more people signing petitions and they paid people to go out and


collect names on that petitions. There was an advert for those


petitions so at the end of the day... You did not do that? No, it


has all been done through the hard work by our families and our


friends and we have organised events at various big venues and it


is the general public that, when you tell them that it is the second


biggest cardiac unit for children the country, then it makes sense to


keep it. Should this kind of thing be done by a group of experts who


were looking for safe and sustainable Hart's services?


word in the expert group, what has been published, does not capture


many of the really important knock on issues. If you talk to the


doctors in Southampton, as I have been doing, there are all sorts of


issues that have not been covered. It would be awful if ministers made


a decision based on the number of petition signatures but if they had


not been this general campaigning done well on a volunteer resources


here in Southampton, I think a lot of the issues that have now come


out -- such as that the Isle of Wight has been completely left out.


What happens is we all got together and people looked at their own bit


of it and wondered if they had been taken into account. They had done


so they have now got to admit that a whole chunk of patients had not


been taken into account. All of this campaigning, you do not take a


decision on the basis of who shouts loudest but it will mean that


ministers understand that there is a lot of concern about the process


and they have got to be absolutely confident that they have got it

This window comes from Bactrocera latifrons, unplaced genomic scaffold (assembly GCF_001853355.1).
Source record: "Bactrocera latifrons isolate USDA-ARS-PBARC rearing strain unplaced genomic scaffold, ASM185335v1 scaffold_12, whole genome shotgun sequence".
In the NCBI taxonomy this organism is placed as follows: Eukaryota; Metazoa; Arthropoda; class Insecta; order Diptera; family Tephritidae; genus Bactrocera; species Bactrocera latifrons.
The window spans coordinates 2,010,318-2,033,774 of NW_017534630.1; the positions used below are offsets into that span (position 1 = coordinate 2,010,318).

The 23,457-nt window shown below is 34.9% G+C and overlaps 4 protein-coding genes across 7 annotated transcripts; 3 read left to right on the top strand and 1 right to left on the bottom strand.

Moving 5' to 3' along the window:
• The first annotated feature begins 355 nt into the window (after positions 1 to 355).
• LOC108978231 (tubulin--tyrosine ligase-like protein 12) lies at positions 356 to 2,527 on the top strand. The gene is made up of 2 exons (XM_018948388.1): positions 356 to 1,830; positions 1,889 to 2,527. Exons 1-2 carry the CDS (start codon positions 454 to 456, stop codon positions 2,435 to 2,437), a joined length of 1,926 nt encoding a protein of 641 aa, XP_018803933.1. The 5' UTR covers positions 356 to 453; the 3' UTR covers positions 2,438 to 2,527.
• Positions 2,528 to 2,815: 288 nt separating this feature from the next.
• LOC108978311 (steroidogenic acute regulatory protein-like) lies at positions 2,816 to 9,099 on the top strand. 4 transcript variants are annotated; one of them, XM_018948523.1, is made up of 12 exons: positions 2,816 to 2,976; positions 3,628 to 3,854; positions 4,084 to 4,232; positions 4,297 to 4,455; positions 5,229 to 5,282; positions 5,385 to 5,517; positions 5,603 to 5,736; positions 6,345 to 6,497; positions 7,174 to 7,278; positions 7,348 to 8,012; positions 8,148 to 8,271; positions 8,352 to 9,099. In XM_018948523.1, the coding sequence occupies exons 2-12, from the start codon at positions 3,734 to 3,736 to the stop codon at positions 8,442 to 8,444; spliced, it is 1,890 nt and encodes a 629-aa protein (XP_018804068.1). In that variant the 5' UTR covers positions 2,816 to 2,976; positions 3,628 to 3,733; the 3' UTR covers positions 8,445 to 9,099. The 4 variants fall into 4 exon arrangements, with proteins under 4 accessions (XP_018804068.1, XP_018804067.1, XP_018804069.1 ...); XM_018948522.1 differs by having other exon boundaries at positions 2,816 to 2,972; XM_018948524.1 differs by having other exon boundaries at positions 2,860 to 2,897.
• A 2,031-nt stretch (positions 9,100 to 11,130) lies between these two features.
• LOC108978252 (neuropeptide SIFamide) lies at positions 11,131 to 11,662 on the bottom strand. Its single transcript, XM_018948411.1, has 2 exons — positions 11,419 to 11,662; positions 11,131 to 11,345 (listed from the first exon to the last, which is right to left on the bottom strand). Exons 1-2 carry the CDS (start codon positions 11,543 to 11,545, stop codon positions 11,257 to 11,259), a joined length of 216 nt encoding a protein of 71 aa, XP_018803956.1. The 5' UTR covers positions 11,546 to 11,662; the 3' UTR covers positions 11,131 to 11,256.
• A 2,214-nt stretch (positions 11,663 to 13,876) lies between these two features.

right. If they do and they decide that what matters is how good the


services, then Southampton should come through OK. Sorry, that is all


of our time. Thank you very much. It's that time of year when music


festivals are popping up in muddy fields all over the place.


Glastonbury's on this weekend of course. But for people trying to


get to the JLS concert just outside Winchester last weekend, the


experience became a bit of a nightmare. A nightmare which raised


questions about just how these big public events get organised.


Earlier in the week I caught up with local MP Steve Brine.


concert in Winchester on Friday was an absolute fiasco. It was a


dangerous farce. I open a fete at lunch time and people were asking


me if I had heard what had happened. I mentioned, Twitter and asked for


people to tell me their stories. I have got reports of young girls


jumping over the central reservation and running down the


motorway in pouring rain and small children pushing cars out of March


at one A M. It was a potentially dangerous farce. It is not good


enough. The organisers knew how much they had sold and they knew


where the car park spaces were and it cannot be a surprise that people


turned up. It is their responsibility to ensure that


people were dealt with efficiently and safely and they did not do that.


People are saying they want their money back and they are absolutely


right. Have the responsibility -- have the authorities got a


responsibility in this? I think absolutely everybody has a portion


of the blame here. When it comes to signing of the plan, and there was


a plan. I spoke to the police the morning of the Festival about


something else and this came up and they had a plan and they were


relatively happy with it but we need to find out whether the plan


was implemented or whether the plan was not good enough in the first


place. We need to get around the table and have a debrief as soon as


possible. We need to know where things have gone wrong and find out


whether blame lines so that people can get their money back. Is there


an issue here because it costs a lot for the organisers to have the


security and get the approval probably done and maybe it is not


being done properly. authorities want consistency. The


Isle of Wight is a good example. It is an established festival. The


organisers know the police and the council and authorities. Within


weeks of the festival happening each year, they are talking about


the next year. Michael Eavis at Glastonbury has made an art form of


it. Organisers want this consistency. They are concerned


that organisers of festivals come and go and they cannot build a


relationship. Relationships are built on trust when it comes to